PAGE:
(Solitude Productions, 2015)
#FOR FANS OF: Death/Doom, Officium Triste, Red Moon Architect, Et Moriemur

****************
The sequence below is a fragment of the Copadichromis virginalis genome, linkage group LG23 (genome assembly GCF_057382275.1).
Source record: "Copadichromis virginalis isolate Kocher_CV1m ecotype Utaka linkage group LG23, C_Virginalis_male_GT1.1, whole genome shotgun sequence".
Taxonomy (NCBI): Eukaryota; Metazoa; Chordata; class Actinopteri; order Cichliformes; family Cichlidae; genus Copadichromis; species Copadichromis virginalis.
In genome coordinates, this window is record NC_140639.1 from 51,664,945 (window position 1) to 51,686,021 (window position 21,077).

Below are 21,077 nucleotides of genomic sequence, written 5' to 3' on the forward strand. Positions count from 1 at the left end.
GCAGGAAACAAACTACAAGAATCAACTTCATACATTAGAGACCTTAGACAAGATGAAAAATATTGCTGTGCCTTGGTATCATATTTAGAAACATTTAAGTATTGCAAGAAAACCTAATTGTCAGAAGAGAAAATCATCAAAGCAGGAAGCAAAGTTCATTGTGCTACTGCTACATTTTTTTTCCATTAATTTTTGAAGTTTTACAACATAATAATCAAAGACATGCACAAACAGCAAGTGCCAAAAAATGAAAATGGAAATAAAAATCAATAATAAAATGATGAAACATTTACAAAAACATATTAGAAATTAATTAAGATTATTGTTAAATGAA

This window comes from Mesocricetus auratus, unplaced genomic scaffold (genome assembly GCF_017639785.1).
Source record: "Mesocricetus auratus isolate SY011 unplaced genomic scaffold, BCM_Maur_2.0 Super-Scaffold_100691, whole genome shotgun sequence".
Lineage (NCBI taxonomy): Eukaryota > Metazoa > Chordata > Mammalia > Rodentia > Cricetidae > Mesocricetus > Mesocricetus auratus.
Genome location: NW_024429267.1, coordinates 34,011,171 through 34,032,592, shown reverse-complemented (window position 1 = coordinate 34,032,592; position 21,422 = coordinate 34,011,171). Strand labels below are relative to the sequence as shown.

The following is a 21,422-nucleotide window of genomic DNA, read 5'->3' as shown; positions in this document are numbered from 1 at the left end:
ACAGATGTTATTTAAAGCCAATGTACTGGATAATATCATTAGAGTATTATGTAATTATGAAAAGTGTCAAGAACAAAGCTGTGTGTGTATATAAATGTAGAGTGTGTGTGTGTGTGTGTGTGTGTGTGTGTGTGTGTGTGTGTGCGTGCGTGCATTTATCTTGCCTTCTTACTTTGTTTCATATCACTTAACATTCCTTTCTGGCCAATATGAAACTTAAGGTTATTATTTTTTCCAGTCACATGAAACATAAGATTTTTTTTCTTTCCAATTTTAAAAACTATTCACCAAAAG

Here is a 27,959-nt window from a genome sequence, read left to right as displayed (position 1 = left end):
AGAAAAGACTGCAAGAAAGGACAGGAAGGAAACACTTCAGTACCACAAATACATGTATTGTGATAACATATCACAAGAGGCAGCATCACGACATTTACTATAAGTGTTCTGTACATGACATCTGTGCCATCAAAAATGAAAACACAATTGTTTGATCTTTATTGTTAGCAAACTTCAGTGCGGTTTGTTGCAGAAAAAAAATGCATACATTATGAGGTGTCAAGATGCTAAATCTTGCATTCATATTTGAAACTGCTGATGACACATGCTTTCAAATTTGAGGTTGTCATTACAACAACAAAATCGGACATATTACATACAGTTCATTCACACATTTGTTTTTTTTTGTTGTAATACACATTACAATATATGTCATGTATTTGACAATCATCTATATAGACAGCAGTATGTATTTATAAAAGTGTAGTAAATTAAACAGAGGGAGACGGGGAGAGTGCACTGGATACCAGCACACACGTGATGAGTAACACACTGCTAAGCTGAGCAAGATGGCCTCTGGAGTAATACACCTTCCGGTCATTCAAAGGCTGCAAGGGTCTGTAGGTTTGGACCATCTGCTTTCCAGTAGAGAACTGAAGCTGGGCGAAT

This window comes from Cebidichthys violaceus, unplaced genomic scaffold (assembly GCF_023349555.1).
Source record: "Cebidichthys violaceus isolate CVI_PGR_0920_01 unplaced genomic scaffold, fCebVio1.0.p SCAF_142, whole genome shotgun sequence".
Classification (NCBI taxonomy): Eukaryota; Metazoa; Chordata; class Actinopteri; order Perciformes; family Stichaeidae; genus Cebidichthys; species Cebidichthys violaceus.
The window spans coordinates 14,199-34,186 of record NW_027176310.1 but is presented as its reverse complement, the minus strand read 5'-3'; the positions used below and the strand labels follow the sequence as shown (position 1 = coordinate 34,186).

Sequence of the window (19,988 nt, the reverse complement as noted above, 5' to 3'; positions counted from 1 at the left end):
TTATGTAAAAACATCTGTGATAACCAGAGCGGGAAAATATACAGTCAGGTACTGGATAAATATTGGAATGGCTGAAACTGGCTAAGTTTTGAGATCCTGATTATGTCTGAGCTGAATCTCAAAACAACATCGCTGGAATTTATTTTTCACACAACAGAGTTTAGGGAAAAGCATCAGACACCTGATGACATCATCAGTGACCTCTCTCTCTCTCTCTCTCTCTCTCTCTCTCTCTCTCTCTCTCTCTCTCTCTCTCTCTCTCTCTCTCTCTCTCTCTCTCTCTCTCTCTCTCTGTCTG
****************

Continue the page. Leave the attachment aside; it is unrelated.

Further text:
After several years of inactivity, Swedish doom/death project Soijl brings about a rather simplistic and minimalist approach to the genre that’s certainly quite decent enough in it’s approach. Revolving around a simple swirling guitar-and-keyboard heavy framework here, this gives off a series of lethargic-to-slow paced efforts built around those swirling riffing patterns and haunting melodic keyboard work as the drumming keeping the pace behind it all dominate the album overall to the extent of forsaking everything else. Even with this minimal approach here, there’s a rather intriguing dynamic throughout here in that this type of astrological-styled minimalism manages to come off entirely enjoyable and convincing with the plodding rhythms and making for a much more celestial-flavored aspect on display than would otherwise be the case here. It’s still pretty slow-going and lumbers along at a sluggish pace, though it’s still somewhat energetic at times when it gets going. It’s just not often enough here due to the slower pace. The opening title track takes a strong lilting riff around plodding paces filled with celestial patterns that work nicely along through the slower rhythms churning along to the simplistic and minimalist environments throughout the final half for a solid opening here. ‘Dying Kinship’ offers swirling riff-work thumping along with the celestial melodic patterns against the minimalist atmosphere that plods along throughout as it changes into a more lively and engaging epic celestial melodies into the finale for another solid effort overall. ‘Swan Song’ features a light series of swirling celestial rhythms and simple drumming as the haunting rhythms throughout here bring along plenty of plodding beats with the swirling riff-work leading into bigger chugging patterns in the final half for a decent enough track. ‘The Formation of a Black Nightsky’ immediately takes the celestial swirling patterns along the sluggish chugging with plenty of tight patterns leading along through the scorching riff-work coming along through the mid-tempo riffing in the final half for an enjoyable and impressive highlight. ‘Drifter, Trickster’ takes an extended, long-winded series of swirling riffing and plodding tempos accompanied by the rather tight drumming bringing along the driving riff-work leading the celestial patterns through a series of tight swirling patterns through the finale for a fine if slightly long-winded effort. ‘The Cosmic Cold’ features a strong swirling series of riffing with plodding rhythms augmented by the occasional mid-tempo gallop and urgent chugging riffing off-set against the celestial swirling rhythms throughout the final half for another strong and enjoyable effort. Finally, ‘The Shattering’ takes swirling rhythms and plodding rhythms bringing along the slower pace here with the different engaging melodic patterns keeping the tight, flowing celestial arrangements keeping the tight patterns and swirling rhythms in line through the finale for an overall decent lasting impression. It’s good enough to be enjoyable though it comes off a tad too long.